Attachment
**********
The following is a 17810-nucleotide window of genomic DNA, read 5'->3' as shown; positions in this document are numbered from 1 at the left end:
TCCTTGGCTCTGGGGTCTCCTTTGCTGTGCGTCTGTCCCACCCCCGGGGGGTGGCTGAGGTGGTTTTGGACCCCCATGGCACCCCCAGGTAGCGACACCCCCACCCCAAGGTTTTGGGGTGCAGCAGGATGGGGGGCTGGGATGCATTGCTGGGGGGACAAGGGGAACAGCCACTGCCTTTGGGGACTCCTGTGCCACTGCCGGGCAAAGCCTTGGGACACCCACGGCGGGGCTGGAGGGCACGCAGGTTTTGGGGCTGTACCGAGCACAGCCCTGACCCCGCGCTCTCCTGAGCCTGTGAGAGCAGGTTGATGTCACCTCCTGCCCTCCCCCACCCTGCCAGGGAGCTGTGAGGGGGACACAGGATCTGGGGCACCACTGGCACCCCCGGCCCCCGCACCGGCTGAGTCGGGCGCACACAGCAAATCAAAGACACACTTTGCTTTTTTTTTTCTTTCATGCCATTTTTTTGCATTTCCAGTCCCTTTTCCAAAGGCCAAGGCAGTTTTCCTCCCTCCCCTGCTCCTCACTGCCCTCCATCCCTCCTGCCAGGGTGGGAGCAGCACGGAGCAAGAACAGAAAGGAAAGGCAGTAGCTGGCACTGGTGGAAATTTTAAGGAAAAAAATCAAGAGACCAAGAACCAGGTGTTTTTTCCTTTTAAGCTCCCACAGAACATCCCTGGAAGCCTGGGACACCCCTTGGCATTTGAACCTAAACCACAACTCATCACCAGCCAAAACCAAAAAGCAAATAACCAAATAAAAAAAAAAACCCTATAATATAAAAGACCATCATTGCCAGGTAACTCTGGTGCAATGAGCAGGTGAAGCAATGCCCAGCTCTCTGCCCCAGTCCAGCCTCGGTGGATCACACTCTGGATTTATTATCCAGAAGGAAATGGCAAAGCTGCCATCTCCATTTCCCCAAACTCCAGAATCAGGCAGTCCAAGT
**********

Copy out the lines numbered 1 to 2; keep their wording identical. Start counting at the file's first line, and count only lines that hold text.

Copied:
The following is a 17810-nucleotide window of genomic DNA, read 5'->3' as shown; positions in this document are numbered from 1 at the left end:
TCCTTGGCTCTGGGGTCTCCTTTGCTGTGCGTCTGTCCCACCCCCGGGGGGTGGCTGAGGTGGTTTTGGACCCCCATGGCACCCCCAGGTAGCGACACCCCCACCCCAAGGTTTTGGGGTGCAGCAGGATGGGGGGCTGGGATGCATTGCTGGGGGGACAAGGGGAACAGCCACTGCCTTTGGGGACTCCTGTGCCACTGCCGGGCAAAGCCTTGGGACACCCACGGCGGGGCTGGAGGGCACGCAGGTTTTGGGGCTGTACCGAGCACAGCCCTGACCCCGCGCTCTCCTGAGCCTGTGAGAGCAGGTTGATGTCACCTCCTGCCCTCCCCCACCCTGCCAGGGAGCTGTGAGGGGGACACAGGATCTGGGGCACCACTGGCACCCCCGGCCCCCGCACCGGCTGAGTCGGGCGCACACAGCAAATCAAAGACACACTTTGCTTTTTTTTTTCTTTCATGCCATTTTTTTGCATTTCCAGTCCCTTTTCCAAAGGCCAAGGCAGTTTTCCTCCCTCCCCTGCTCCTCACTGCCCTCCATCCCTCCTGCCAGGGTGGGAGCAGCACGGAGCAAGAACAGAAAGGAAAGGCAGTAGCTGGCACTGGTGGAAATTTTAAGGAAAAAAATCAAGAGACCAAGAACCAGGTGTTTTTTCCTTTTAAGCTCCCACAGAACATCCCTGGAAGCCTGGGACACCCCTTGGCATTTGAACCTAAACCACAACTCATCACCAGCCAAAACCAAAAAGCAAATAACCAAATAAAAAAAAAAACCCTATAATATAAAAGACCATCATTGCCAGGTAACTCTGGTGCAATGAGCAGGTGAAGCAATGCCCAGCTCTCTGCCCCAGTCCAGCCTCGGTGGATCACACTCTGGATTTATTATCCAGAAGGAAATGGCAAAGCTGCCATCTCCATTTCCCCAAACTCCAGAATCAGGCAGTCCAAGT